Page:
OK, so birefringent materials can split up polarized light and induce a phase lag between the fast and the slow components. So what. Well, mathematically a phase lag can be treated exactly like a change in polarization.
Look at the two waves in the figure above. They’re shown as the sum of two waves, one in the green plane and one in the red. When viewed from the front, the left wave would appear to be polarized in the up-left to down-right direction: the green wave is at its leftmost point when the red wave is at its highest. If we take the horizontal component of that left wave and drag it back by half a phase, we get the wave on the right. Look at what happened to the polarization by doing that! The red plane wave is now at its highest when the green-plane wave is at its rightmost. It’s now polarized in the up-right to down-left direction.
A half-wavelength phase lag produced a 90 degree rotation in polarization. This is the key to understanding this optical effect. Polarized light passing through a birefringent material of the right thickness will have its polarization direction rotated by 90 degrees.
Okay, back to the microscope. A standard petrology microscope has a linearly polarized filter, then the place for the sample, then another linearly polarized filter at 90 degrees to the first one. As we went over before, two polarized filter at 90 degrees to each other will extinguish any incident light. Unless something funky happens to the light in between the two!
To recap what we’ve seen so far:
- Birefringent materials split light into a slow component and a fast component based on the orientation of the axis of the material’s crystal structure
- When the fast and slow components recombine their relative phase is shifted, based on how powerfully retarding the material was
- A relative phase shift is mathematically equivalent to a change in direction of polarization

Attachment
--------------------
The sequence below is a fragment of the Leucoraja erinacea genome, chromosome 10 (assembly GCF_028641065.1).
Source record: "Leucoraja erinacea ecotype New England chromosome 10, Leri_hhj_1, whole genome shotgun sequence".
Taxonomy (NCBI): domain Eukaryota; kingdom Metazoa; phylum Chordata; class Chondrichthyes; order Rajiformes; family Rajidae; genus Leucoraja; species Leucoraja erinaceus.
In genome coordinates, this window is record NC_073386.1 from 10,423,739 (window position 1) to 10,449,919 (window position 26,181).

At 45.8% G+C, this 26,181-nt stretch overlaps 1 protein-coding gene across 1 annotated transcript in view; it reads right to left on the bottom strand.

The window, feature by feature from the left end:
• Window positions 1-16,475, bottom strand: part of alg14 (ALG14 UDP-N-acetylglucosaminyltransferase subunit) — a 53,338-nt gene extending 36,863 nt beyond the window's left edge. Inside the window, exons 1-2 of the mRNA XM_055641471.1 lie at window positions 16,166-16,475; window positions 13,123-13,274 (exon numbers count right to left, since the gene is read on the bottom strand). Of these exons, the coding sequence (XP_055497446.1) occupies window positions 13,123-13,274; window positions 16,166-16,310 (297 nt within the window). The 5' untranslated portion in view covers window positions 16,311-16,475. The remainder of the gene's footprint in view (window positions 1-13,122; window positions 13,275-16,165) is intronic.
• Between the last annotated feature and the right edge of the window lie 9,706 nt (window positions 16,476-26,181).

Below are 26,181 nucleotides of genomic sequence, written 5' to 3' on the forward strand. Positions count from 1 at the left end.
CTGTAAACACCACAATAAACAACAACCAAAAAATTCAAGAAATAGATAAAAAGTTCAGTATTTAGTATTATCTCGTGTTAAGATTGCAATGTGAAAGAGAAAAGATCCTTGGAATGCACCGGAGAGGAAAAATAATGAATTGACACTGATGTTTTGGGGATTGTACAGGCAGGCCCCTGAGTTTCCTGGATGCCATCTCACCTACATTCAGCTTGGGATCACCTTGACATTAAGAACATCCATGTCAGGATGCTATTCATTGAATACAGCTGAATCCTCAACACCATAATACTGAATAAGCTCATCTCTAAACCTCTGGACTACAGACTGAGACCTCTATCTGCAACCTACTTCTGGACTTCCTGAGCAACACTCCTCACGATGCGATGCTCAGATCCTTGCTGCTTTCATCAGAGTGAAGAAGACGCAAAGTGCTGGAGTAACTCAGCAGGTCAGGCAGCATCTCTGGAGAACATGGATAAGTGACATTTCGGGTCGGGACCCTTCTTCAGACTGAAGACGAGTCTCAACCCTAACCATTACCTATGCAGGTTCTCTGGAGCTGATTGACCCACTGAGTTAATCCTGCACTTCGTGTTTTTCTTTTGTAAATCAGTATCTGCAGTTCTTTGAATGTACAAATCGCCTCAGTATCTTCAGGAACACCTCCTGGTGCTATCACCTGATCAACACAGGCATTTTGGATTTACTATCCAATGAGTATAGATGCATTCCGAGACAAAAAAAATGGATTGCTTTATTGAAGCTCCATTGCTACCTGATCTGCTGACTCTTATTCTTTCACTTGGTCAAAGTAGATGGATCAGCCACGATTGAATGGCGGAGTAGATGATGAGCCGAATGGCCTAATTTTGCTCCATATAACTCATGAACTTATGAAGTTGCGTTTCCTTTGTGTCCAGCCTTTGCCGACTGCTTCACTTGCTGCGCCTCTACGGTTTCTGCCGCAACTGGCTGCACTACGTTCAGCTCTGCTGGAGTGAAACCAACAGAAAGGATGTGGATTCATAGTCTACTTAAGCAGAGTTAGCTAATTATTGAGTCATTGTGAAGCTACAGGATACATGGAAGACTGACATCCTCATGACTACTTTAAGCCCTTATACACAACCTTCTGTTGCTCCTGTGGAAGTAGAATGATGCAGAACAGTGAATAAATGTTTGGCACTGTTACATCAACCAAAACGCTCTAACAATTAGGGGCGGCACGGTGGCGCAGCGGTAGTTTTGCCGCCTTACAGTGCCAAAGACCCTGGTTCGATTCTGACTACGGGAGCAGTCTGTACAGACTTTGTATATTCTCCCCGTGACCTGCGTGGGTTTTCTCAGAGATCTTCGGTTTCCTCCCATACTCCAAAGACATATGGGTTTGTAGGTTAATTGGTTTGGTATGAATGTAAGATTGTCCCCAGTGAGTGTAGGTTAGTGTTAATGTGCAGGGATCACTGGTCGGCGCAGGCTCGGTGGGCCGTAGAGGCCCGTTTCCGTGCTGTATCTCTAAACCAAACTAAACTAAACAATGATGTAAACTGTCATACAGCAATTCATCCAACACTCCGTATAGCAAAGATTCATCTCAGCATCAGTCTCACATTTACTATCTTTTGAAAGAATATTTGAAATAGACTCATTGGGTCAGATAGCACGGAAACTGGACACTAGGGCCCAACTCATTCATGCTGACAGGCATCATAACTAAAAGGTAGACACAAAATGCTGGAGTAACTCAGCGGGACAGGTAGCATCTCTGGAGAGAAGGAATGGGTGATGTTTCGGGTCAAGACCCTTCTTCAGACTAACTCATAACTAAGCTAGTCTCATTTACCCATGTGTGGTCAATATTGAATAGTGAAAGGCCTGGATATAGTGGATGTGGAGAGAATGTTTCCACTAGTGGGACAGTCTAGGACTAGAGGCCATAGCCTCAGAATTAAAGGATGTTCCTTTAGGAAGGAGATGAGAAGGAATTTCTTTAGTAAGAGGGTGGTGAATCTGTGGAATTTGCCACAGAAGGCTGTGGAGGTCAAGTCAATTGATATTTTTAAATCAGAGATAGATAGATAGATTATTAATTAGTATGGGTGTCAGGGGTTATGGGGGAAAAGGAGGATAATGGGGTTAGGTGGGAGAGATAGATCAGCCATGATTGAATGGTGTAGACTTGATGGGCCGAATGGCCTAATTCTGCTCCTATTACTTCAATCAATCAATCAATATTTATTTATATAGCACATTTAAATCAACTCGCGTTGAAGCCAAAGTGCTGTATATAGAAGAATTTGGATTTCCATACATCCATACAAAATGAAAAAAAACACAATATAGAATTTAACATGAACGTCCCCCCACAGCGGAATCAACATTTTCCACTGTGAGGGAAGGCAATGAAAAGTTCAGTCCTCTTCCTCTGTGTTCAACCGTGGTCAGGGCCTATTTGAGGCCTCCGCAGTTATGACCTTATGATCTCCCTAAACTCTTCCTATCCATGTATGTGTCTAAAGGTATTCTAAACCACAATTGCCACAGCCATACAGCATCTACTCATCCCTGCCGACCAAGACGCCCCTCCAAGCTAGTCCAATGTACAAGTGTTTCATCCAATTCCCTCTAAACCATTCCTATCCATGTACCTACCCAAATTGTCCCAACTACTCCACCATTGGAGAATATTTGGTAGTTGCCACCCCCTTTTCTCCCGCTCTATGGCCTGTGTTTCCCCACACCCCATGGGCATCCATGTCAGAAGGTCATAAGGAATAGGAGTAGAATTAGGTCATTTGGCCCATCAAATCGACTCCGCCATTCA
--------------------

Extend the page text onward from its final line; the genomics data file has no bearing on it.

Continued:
- The only way to get light through two perpendicular polarizing filters is to do something to modify the polarization of the light when it’s in-between the filters
- A birefringent material can perform just that modification
Whew! OK, so we’re partway to understanding this phenomenon. But if we look back at the video clip there’s vivid color involved, where does that come from?
Recall that we want our crystal to produce an exactly 90 degree rotation in polarization in order to get light from the y-polarized filter through the x-polarized one. And to get that 90 degree rotation the crystal needs to provide a 1⁄2 wavelength retardation. Well, what’s half a wavelength for light? It depends on the color.
OK, the last question was about why the colorful chunks in the video seemed to turn on and off every 90 degrees. The simplest way to understand this is through a hand-wavy thought experiment.
These neat birefringent effects all occur because the crystal splits incident light into a fast wave (aligned with one crystal axis) and a slow wave (perpendicular to that axis). What if the light incident on the crystal was already aligned with the crystal axis? That is, what if the light hitting the crystal were already 100% ‘fast?’ In that case there is no slow wave to shift, no resulting polarization rotation, and no light gets through the second filter in the microscope. The name for this phenomenon is ‘extinguishing.’ The same thing occurs if the incident light were 100% ‘slow;’ there is no relative phase shift because the fast wave just doesn’t exist. If you crunch the numbers you find that the greatest intensity of light makes it through to the viewer when the incident light is aligned at 45 degrees to the crystal axis (for equal parts slow and fast light).
In the figure above, the top example shows light hitting the crystal polarized at 45 degrees to its fast axis, which means it has a fast ray and slow ray of equal magnitude. The retarding effect of the crystal causes the relative phase lag which causes the rotation in polarization, bringing it into alignment with the second filter. In the bottom example, we’ve rotated the sample 45 degrees so the light hitting the sample is perfectly aligned with its fast axis - there is no slow axis component. No retardation, no phase shift, no change in polarity, so the light that hits the second filter remains polarized in the left-to-right direction so none gets through. Extinguished.
If we start with the sample loaded so that it’s fast axis is at 0 degrees, we’ll have bright spots at 45, 135, 225, and 315 degrees, and dark patches at 0, 90, 180 and 270. Of course within a rock sample not all of the individual crystals will be aligned with each other, so they don’t all turn on and off at the same time. But each one will switch at 45 degree intervals, for a total of 4 on-off cycles per revolution.
Long post! In the next article I’ll go over the construction of a microscope that lets you observe this effect.